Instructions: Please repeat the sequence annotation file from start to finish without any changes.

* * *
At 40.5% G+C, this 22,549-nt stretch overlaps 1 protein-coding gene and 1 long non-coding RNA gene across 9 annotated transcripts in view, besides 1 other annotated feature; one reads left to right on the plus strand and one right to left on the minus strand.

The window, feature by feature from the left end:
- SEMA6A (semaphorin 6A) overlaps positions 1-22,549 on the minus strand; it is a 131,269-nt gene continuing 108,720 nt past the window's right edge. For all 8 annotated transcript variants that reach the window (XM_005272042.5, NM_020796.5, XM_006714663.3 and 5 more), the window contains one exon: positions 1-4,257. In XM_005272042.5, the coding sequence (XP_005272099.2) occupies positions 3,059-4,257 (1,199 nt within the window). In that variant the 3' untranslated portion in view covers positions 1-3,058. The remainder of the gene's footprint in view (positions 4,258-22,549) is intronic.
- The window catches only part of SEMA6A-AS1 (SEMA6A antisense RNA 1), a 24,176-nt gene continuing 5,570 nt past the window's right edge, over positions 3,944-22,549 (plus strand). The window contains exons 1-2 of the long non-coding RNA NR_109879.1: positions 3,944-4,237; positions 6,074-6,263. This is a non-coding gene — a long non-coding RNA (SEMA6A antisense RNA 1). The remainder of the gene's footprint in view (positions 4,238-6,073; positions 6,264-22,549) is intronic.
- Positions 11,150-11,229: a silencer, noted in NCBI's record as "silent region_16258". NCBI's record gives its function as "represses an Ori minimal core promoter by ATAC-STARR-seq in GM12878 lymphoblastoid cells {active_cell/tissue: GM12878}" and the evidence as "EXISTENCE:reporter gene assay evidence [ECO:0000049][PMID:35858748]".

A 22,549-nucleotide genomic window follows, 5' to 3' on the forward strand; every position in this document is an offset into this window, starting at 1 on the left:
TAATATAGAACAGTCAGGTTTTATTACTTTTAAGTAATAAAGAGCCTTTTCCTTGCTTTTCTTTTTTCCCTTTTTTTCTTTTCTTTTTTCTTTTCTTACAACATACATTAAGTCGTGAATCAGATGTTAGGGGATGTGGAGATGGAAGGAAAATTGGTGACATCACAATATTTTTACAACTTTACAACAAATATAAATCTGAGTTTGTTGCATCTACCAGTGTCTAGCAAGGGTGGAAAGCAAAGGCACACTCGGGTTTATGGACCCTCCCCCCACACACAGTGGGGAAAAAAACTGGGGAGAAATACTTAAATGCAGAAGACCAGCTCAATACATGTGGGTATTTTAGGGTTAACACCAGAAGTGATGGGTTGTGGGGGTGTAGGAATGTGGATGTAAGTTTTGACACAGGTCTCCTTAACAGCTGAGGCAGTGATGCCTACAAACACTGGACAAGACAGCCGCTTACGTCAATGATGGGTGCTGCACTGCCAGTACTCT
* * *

At 40.5% G+C, this 22,549-nt stretch overlaps 1 protein-coding gene and 1 long non-coding RNA gene across 9 annotated transcripts in view, besides 1 other annotated feature; one reads left to right on the plus strand and one right to left on the minus strand.

The window, feature by feature from the left end:
- SEMA6A (semaphorin 6A) overlaps positions 1-22,549 on the minus strand; it is a 131,269-nt gene continuing 108,720 nt past the window's right edge. For all 8 annotated transcript variants that reach the window (XM_005272042.5, NM_020796.5, XM_006714663.3 and 5 more), the window contains one exon: positions 1-4,257. In XM_005272042.5, the coding sequence (XP_005272099.2) occupies positions 3,059-4,257 (1,199 nt within the window). In that variant the 3' untranslated portion in view covers positions 1-3,058. The remainder of the gene's footprint in view (positions 4,258-22,549) is intronic.
- The window catches only part of SEMA6A-AS1 (SEMA6A antisense RNA 1), a 24,176-nt gene continuing 5,570 nt past the window's right edge, over positions 3,944-22,549 (plus strand). The window contains exons 1-2 of the long non-coding RNA NR_109879.1: positions 3,944-4,237; positions 6,074-6,263. This is a non-coding gene — a long non-coding RNA (SEMA6A antisense RNA 1). The remainder of the gene's footprint in view (positions 4,238-6,073; positions 6,264-22,549) is intronic.
- Positions 11,150-11,229: a silencer, noted in NCBI's record as "silent region_16258". NCBI's record gives its function as "represses an Ori minimal core promoter by ATAC-STARR-seq in GM12878 lymphoblastoid cells {active_cell/tissue: GM12878}" and the evidence as "EXISTENCE:reporter gene assay evidence [ECO:0000049][PMID:35858748]".

A 22,549-nucleotide genomic window follows, 5' to 3' on the forward strand; every position in this document is an offset into this window, starting at 1 on the left:
TAATATAGAACAGTCAGGTTTTATTACTTTTAAGTAATAAAGAGCCTTTTCCTTGCTTTTCTTTTTTCCCTTTTTTTCTTTTCTTTTTTCTTTTCTTACAACATACATTAAGTCGTGAATCAGATGTTAGGGGATGTGGAGATGGAAGGAAAATTGGTGACATCACAATATTTTTACAACTTTACAACAAATATAAATCTGAGTTTGTTGCATCTACCAGTGTCTAGCAAGGGTGGAAAGCAAAGGCACACTCGGGTTTATGGACCCTCCCCCCACACACAGTGGGGAAAAAAACTGGGGAGAAATACTTAAATGCAGAAGACCAGCTCAATACATGTGGGTATTTTAGGGTTAACACCAGAAGTGATGGGTTGTGGGGGTGTAGGAATGTGGATGTAAGTTTTGACACAGGTCTCCTTAACAGCTGAGGCAGTGATGCCTACAAACACTGGACAAGACAGCCGCTTACGTCAATGATGGGTGCTGCACTGCCAGTACTCT